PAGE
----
Pecans are one of the few edibles native to North America, and maybe that is why we seem to include them in so many holiday recipes.
Pecans are the stars of both savory and sweet treats in recipes from this Tulsa, Oklahoma baker.
Use pecans in all of your holiday cooking
Spiced pecans especially revel in that symbolism with the addition of sugar and spices, items that were once symbols of prosperity and wealth themselves.
Consider making a large batch of the spiced pecan recipe below to keep on-hand for holiday cooking. They are a great addition to a snack plate but can also be added to various forms of salad (green, fruit, and yes, even Jell-O molds), used as a garnish on desserts and pies and incorporated into vegetable side dishes. (Think sautéed Brussels sprouts with bacon, grapes, sherry and chopped spiced pecans.)
Taking out the tannins
Pecans tend to have a woody flavor that is more pronounced than other nuts and have a reputation for being bitter. A warm bath helps draw out some of that bitterness: Soak pecans in warm water for 10 minutes, stirring from time to time. Don’t worry if the water becomes discolored; that’s a sign that the bitter tannins are being released. Drain and rinse pecans and proceed with your recipe.
Another suggestion: Toasting pecans (like with any nut) helps to draw out the flavorful oils within. If you are not heating your pecans at any point in a recipe (or if you are adding them to a baked item, like cookies or a loaf of bread), consider putting your pecans on a parchment-lined baking sheet and toasting in a 350 degree oven for 10 minutes, or until they become fragrant.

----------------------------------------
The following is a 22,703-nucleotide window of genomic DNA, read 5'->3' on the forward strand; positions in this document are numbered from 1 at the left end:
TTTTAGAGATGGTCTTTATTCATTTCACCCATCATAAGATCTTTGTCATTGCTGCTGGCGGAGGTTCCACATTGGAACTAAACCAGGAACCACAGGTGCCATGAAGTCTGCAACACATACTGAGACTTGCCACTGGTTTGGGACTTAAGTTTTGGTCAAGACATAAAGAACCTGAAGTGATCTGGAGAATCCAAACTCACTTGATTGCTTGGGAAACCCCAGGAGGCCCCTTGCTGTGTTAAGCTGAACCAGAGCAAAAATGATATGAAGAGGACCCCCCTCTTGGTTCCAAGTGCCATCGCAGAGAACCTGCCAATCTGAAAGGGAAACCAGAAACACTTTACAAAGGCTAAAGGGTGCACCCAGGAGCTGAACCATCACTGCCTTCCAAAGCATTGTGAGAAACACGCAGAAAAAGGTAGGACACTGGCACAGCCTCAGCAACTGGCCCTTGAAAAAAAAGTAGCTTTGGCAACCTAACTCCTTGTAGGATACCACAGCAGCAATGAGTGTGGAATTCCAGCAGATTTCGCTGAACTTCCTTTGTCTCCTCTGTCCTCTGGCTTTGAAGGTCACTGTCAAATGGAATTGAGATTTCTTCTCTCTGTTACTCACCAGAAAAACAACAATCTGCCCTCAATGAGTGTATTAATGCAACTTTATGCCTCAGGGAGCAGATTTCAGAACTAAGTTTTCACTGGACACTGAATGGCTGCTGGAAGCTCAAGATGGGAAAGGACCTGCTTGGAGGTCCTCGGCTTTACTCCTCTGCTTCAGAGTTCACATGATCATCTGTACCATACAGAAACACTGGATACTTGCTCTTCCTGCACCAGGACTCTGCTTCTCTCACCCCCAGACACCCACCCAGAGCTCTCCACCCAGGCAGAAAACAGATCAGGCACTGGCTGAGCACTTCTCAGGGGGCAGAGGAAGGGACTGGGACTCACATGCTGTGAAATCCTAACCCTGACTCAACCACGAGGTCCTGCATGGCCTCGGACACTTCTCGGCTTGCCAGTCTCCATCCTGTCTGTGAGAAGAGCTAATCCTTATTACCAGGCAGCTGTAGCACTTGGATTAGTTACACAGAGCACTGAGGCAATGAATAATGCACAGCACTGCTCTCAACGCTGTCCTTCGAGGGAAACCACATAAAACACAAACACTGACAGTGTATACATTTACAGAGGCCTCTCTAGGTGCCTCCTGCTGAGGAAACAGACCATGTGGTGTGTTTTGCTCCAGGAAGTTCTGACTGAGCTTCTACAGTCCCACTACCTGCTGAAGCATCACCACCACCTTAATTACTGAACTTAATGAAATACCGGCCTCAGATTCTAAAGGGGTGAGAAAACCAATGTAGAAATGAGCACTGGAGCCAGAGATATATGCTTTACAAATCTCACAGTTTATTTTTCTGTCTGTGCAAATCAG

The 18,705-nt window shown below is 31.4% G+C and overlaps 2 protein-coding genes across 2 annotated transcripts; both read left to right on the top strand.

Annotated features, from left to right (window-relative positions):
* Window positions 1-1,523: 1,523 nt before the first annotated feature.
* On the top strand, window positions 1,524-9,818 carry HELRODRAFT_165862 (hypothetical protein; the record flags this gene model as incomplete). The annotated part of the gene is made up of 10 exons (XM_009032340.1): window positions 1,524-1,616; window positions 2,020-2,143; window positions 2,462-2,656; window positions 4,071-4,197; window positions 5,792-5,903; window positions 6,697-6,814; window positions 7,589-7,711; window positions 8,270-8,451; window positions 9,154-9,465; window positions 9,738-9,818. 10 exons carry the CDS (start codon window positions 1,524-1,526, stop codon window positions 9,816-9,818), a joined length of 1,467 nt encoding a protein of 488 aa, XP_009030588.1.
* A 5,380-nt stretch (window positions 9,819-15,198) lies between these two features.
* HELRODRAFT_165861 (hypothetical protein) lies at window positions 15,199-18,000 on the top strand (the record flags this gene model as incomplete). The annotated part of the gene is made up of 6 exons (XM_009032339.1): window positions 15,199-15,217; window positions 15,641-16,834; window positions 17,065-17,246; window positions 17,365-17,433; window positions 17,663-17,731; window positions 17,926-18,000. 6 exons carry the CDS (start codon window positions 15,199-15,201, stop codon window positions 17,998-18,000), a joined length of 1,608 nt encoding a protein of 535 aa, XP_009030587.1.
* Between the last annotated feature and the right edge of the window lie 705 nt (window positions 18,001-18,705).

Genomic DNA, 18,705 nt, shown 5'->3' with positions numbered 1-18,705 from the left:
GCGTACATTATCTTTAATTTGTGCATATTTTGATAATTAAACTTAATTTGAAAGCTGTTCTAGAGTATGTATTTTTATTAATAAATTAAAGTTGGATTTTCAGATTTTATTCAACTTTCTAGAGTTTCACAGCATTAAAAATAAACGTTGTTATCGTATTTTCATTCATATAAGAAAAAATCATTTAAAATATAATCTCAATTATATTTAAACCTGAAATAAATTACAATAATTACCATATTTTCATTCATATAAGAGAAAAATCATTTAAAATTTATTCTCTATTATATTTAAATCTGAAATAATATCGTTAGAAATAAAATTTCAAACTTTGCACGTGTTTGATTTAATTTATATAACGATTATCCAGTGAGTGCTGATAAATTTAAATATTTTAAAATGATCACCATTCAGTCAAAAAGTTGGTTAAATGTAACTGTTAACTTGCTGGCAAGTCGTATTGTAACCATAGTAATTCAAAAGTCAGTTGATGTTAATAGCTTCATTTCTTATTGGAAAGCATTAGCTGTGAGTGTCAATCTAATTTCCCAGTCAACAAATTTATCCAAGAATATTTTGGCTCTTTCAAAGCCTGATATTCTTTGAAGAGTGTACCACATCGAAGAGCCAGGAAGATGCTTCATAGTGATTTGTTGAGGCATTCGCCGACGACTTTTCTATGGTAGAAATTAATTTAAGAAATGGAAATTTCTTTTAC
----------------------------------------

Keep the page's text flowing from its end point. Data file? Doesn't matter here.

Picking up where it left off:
Yields: About three cups
- 3 cups pecan halves
- 1/4 cup maple syrup or honey
- 1 tsp ground cinnamon
- 1/2 tsp ground ginger
- 1/4 tsp ground cloves
- 1/4 tsp nutmeg (fresh grated is best)
- 1/4 tsp fresh black pepper
- Flaky sea salt
Preheat oven to 350°F. Line rimmed baking pan with parchment paper or nonstick baking mat. Set aside.
In a large bowl, stir together pecans and maple syrup until nuts are lightly coated. Add more syrup a tablespoon at a time if needed. Once pecans are coated, add cinnamon, ginger, cloves, nutmeg and black pepper. Stir until pecans are uniformly covered.
Pour pecans onto prepared baking pan in a single layer. Sprinkle generously with flaky sea salt. Bake for 10 minutes, then stir and continue baking for another 5 to 10 minutes, or until the pecans are fragrant and golden, but not burnt. Remove from oven and let cool on pan; pecans should be slightly tacky but not sticky. Store in airtight container for up to a week.
Note: Instead of warm spices, substitute one tablespoon each of minced fresh rosemary and minced fresh thyme for the cinnamon, ginger, cloves and nutmeg. The result is a bright and herbaceous twist that works great for snacking or incorporated into baked goods and other recipes. Continue with the recipe as directed.